Vice Mayor Liz Alpert pointed out that the prior owner of the property, Capstone Group Holdings, had secured permission to move the structure about 100 feet to the former site of Nancy’s Bar-B-Q at the corner of South Pineapple Avenue and Cross Street. She asked Seidensticker why the Orange Pineapple didn’t consider that option.

“I don't represent the previous developers, but for whatever reason, their development did not come to fruition,” he said. ”My clients intend to use the Nancy's space for a larger development, so it's no longer available for the move.”

Seidensticker insisted demolition is not the developer’s first choice.

“I would stress the fact that the applicant is ready, willing and able to provide the structure and to move this structure if a capable private citizen or public entity comes forth with a place to move it to,” he said.

The entire development property is zoned Downtown Core, which permits construction of up to 10 stories high and a residential density of 50 units per acre. Orange Pineapple is planning a mixed-use redevelopment there in the triangular area bound by South Pineapple Avenue, South Orange Avenue and Ringling Boulevard. Cross Street bisects the site near the northern end.

Commissioner Erik Arroyo suggested other than the building materials and who built it, the structure is not architecturally unique, has been vacant for some time and creates a void in an area ripe for redevelopment.

“It seems like we love historic preservation, but nobody's stepping up to get this property literally for free,” he said. “Nobody's stepping up to rent this property, there are no tenants, there is no viability, and we're balancing historic preservation with walkability and new urbanism.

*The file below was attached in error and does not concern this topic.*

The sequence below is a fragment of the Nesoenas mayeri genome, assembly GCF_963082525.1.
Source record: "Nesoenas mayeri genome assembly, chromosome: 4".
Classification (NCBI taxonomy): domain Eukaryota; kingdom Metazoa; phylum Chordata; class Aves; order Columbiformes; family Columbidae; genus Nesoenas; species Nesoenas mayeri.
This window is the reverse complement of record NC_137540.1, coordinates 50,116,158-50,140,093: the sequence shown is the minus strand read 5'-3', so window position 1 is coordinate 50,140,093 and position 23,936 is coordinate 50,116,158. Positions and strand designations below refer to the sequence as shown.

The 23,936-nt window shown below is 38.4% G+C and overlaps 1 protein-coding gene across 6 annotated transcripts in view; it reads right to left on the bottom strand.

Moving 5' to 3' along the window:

“I wonder if we should be placing some consideration into the individuals that paid $32 million for this property and want to create first-floor commercial walkability and spur economic activity in that part of town,” he continued. “Or are we saying let's keep it the way it is without a tenant, and it's going to just going to be a dead zone.”

As it was converted into commercial use an expansion was added to the rear of the McAlpin House.
Photo by Andrew Warfield

Before making her motion to continue the hearing, Vice Mayor Liz Alpert shared Arroyo’s lament that no historic preservation enthusiasts have expressed a willingness to accept the structure, but added it is historically significant and should be preserved. 

Tabling the matter until the commission’s Jan. 2, 2024 meeting, she said, will give the developer more time to find a recipient and may provide an opportunity to incorporate the structure into the future project.

“I think it looks like a really great project that will be an exciting addition to the city,” Alpert said. “I'd love to see if there can be some consideration for really trying hard to do that, or a public-private partnership or have somebody in the historic preservation community step up, and come forward.”

Correction: This story was updated to correct the date of continuation of the item before the City Commission.



Andrew Warfield

Andrew Warfield is the Sarasota Observer city reporter. He is a four-decade veteran of print media. A Florida native, he has spent most of his career in the Carolinas as a writer and editor, nearly a decade as co-founder and editor of a community newspaper in Mecklenburg County, North Carolina.